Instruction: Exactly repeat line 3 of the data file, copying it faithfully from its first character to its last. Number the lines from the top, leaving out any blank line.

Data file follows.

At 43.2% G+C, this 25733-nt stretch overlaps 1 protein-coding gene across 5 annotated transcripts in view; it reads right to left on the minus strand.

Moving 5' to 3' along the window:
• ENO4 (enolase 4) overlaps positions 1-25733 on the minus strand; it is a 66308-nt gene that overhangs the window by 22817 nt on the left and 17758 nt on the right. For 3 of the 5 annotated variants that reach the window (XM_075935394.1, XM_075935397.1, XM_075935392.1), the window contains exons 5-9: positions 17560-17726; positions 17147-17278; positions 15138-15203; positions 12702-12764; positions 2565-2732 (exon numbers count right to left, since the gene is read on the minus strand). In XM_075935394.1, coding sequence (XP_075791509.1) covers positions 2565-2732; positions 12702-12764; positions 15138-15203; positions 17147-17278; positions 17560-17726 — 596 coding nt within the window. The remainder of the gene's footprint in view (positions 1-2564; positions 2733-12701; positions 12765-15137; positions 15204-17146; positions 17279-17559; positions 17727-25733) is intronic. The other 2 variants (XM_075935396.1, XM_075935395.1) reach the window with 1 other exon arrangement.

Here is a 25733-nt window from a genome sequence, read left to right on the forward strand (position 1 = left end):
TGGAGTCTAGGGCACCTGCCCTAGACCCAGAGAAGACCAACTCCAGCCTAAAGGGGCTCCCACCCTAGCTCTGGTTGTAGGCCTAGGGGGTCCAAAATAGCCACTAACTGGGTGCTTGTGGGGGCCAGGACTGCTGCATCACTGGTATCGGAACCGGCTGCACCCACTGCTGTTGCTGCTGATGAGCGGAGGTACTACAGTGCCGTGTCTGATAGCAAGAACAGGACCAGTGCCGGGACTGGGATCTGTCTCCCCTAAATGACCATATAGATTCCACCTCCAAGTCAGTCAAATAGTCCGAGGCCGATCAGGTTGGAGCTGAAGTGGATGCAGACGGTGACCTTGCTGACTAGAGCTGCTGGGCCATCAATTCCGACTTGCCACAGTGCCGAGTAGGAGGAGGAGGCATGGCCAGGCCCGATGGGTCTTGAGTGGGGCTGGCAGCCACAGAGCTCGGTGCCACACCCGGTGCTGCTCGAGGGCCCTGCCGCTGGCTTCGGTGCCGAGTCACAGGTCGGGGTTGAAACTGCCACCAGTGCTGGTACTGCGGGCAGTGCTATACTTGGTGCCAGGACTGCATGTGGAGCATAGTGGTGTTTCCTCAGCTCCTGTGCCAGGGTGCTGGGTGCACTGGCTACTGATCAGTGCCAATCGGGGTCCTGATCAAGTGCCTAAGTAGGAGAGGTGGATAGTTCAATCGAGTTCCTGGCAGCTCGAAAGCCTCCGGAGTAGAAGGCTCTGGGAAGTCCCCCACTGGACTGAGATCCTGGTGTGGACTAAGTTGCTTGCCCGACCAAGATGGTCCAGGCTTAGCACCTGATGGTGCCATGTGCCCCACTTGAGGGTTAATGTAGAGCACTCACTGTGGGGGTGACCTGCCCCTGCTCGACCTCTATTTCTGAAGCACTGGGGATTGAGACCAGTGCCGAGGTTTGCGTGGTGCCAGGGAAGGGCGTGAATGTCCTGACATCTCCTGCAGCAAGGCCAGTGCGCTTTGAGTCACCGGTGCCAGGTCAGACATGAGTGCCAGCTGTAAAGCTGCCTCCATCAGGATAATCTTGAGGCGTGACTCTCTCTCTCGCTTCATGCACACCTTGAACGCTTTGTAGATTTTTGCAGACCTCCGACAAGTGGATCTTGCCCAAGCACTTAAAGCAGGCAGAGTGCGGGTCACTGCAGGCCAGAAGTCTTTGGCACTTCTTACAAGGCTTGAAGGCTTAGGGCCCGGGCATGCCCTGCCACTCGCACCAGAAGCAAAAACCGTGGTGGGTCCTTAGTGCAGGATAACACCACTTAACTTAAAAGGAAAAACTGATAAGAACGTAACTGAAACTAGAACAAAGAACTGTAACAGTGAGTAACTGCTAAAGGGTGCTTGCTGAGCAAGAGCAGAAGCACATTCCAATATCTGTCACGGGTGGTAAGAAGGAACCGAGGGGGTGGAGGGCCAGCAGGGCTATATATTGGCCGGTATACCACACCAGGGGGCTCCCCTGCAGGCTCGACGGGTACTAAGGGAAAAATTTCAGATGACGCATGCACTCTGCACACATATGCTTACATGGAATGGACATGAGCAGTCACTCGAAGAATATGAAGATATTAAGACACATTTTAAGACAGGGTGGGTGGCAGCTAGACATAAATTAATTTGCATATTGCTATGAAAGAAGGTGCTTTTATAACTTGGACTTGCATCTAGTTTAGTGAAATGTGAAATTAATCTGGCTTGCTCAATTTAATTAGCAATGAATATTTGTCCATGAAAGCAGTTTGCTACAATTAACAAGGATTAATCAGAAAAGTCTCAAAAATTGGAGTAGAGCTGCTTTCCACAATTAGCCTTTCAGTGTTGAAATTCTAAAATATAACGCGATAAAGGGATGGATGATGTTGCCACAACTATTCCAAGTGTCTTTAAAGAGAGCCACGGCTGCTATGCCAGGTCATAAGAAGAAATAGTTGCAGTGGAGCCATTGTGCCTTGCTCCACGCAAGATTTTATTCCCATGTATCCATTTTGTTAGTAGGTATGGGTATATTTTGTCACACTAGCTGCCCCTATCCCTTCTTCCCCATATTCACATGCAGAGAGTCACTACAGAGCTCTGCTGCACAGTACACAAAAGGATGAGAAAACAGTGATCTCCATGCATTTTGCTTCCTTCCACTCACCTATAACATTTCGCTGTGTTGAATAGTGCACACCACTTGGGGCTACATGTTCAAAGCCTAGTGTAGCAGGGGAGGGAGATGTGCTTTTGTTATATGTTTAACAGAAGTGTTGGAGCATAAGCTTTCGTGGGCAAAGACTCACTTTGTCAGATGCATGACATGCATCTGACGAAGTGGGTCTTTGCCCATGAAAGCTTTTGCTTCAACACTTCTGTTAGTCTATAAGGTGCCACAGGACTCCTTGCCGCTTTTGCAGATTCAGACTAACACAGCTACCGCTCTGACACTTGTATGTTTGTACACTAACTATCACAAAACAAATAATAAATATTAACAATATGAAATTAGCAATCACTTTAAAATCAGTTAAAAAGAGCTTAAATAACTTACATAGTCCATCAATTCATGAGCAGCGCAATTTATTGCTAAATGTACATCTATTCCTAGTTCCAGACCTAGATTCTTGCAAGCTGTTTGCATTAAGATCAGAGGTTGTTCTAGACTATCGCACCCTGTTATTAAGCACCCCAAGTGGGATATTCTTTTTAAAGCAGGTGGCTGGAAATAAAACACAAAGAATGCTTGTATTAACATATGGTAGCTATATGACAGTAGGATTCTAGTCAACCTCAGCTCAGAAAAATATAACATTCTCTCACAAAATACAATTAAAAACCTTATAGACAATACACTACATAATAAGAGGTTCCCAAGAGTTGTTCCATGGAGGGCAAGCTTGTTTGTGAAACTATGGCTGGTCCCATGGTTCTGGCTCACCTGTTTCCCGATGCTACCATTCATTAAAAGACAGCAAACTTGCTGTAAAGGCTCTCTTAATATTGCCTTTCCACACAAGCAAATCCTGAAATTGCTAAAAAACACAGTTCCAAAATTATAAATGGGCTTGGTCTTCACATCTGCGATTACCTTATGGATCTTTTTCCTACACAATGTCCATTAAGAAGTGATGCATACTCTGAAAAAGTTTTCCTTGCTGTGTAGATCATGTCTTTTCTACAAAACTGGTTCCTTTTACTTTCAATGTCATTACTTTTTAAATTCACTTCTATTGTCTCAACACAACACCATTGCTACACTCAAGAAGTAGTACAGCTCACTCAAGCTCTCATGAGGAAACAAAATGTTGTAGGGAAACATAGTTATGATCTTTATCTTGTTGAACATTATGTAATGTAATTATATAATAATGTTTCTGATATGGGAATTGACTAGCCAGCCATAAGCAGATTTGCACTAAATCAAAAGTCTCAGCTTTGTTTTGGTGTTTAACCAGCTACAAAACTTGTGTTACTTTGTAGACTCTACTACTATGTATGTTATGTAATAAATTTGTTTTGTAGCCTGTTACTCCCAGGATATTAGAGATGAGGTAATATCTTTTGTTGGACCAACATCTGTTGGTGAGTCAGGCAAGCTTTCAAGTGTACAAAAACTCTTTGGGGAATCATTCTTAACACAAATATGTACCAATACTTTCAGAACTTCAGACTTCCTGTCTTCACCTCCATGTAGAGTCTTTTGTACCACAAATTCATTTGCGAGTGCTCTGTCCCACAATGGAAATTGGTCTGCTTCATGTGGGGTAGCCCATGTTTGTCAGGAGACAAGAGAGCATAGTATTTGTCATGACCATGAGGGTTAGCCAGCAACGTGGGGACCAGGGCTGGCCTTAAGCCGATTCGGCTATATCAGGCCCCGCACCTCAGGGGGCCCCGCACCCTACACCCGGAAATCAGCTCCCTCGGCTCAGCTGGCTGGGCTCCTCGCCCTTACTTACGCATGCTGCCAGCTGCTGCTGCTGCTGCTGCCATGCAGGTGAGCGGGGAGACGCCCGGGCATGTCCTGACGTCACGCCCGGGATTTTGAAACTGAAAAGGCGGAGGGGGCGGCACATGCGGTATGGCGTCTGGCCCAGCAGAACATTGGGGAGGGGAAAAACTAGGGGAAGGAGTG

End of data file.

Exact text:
• ENO4 (enolase 4) overlaps positions 1-25733 on the minus strand; it is a 66308-nt gene that overhangs the window by 22817 nt on the left and 17758 nt on the right. For 3 of the 5 annotated variants that reach the window (XM_075935394.1, XM_075935397.1, XM_075935392.1), the window contains exons 5-9: positions 17560-17726; positions 17147-17278; positions 15138-15203; positions 12702-12764; positions 2565-2732 (exon numbers count right to left, since the gene is read on the minus strand). In XM_075935394.1, coding sequence (XP_075791509.1) covers positions 2565-2732; positions 12702-12764; positions 15138-15203; positions 17147-17278; positions 17560-17726 — 596 coding nt within the window. The remainder of the gene's footprint in view (positions 1-2564; positions 2733-12701; positions 12765-15137; positions 15204-17146; positions 17279-17559; positions 17727-25733) is intronic. The other 2 variants (XM_075935396.1, XM_075935395.1) reach the window with 1 other exon arrangement.